University College Initiatives

Freshmen Seminars

Freshmen Seminars are small, 3 credit, graded courses designed to assist with the intellectual and social transition from high school to college by increasing the involvement of students in the intellectual life of the campus; providing an orientation to resources available to students; and promoting problem solving and writing skills. Two types of freshmen seminar courses meet the Prospect for Success curriculum requirement.

  • UCOL 1000  College Transitions
  • UCOL 1200  Freshman Seminar/ International Perspectives

Prospect General Education Courses

These liberal studies courses have been designed by faculty in the College of Liberal Arts & Sciences to introduce students to foundations in the humanities and social sciences while also preparing new students for success in the college classroom. Each offers students the opportunity to work in small groups and earn general education credit required for any major. Several topics are available taught by faculty in a variety of disciplines:

  • LBST 2101  Epidemics in History (Anthropology)  
    This class explores how the course of history has been shaped by diseases. This class will also situate contemporary experiences of infectious diseases - such as smallpox, malaria, TB, and others - in a cultural and historical context. The second part of the course will examine (re)emerging infectious diseases (e.g. HIV, SARS, Ebola, West Nile virus, avian flu).
  • LBST 2101  Explaining 1776 (History) 
    We call the American independence movement of 1776 a 'Revolution' because many of its key principles seemed radical to participants. 250 years earlier, however, those ideas would have been, literally, unthinkable. This course will explore the origins of some of those concepts in light of the historical developments in Europe in the preceding 200 years.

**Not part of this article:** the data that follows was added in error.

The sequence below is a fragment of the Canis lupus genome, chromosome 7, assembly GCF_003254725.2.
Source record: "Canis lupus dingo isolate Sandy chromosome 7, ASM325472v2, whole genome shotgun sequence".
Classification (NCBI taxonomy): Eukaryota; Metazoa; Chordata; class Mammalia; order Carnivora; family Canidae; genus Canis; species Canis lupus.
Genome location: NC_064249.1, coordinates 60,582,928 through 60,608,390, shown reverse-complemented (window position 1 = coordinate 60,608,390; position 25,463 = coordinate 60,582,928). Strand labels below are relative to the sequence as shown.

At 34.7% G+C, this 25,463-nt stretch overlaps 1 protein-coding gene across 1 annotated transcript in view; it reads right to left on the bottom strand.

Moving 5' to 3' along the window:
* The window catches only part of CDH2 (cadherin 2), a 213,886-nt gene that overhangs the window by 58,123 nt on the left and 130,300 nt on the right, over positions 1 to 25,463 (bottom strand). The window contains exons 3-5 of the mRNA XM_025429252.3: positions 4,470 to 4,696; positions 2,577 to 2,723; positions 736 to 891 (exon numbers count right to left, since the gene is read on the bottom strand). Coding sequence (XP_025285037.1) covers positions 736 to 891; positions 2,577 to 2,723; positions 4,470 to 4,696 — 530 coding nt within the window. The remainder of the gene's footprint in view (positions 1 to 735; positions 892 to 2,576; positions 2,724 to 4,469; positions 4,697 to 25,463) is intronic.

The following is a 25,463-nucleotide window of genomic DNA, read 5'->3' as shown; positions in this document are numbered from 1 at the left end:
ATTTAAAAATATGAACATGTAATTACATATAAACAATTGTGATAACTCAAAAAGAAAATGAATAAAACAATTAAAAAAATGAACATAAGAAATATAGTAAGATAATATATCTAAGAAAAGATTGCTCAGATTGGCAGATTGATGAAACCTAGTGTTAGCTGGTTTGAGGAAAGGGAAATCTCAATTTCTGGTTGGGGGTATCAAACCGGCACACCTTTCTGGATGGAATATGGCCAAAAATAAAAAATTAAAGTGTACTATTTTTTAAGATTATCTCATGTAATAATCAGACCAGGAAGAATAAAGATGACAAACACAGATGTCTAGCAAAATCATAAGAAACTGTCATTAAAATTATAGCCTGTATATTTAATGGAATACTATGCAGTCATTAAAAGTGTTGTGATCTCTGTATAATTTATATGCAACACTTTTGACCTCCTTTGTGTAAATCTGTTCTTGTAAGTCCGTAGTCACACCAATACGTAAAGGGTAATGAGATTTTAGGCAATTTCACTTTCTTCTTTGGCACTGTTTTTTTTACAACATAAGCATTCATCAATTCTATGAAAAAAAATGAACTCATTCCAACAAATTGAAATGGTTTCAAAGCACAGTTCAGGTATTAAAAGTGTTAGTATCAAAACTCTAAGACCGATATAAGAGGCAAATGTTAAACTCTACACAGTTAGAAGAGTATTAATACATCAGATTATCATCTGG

• LBST 2101  Sexing Shakespeare (English / Religious Studies) 
    This class asks students to think about the historical and contemporary meanings of gender, sexuality, subjectivity and desire. It will give students a critical perspective on various debates by showing how what we understand as most natural, has often been quite different in other historical moments and cultural locations, including Shakespeare's England. 
  • LBST 2211  Poverty, Inequality and Justice (Sociology) 
    This course provides an opportunity to gain an understanding of the causes and consequences of poverty and inequality in the United States; to learn and explore different ethical theories and frameworks; and to apply these ethical principles to contemporary social issues. 
  • LBST 2213  Sustainability and Food: Science Meets Humanities (English) 
    Questions of sustainability loom large today, and they are central to a number of disciplines, from engineering and city planning to public policy and philosophy. This course considers such questions by looking at food from a variety of perspectives to explore how the humanities relates to environmental concerns.
  • LBST 2213  Transforming the Earth (Geography / Geology) 
    This course investigates the complex and sometimes surprising intersections of geology with human culture, society, and perceptions of scientists and science.
  • LBST 2213  What is Language? Where Can It Take Us? (English / Philosophy) 
    What is language? Do any animal communication systems count as language? How did language evolve? How is language related to thought? What do we use languages to do?  This course will use these general questions about language to explore perspectives from variety of disciplines in the sciences, humanities, and arts.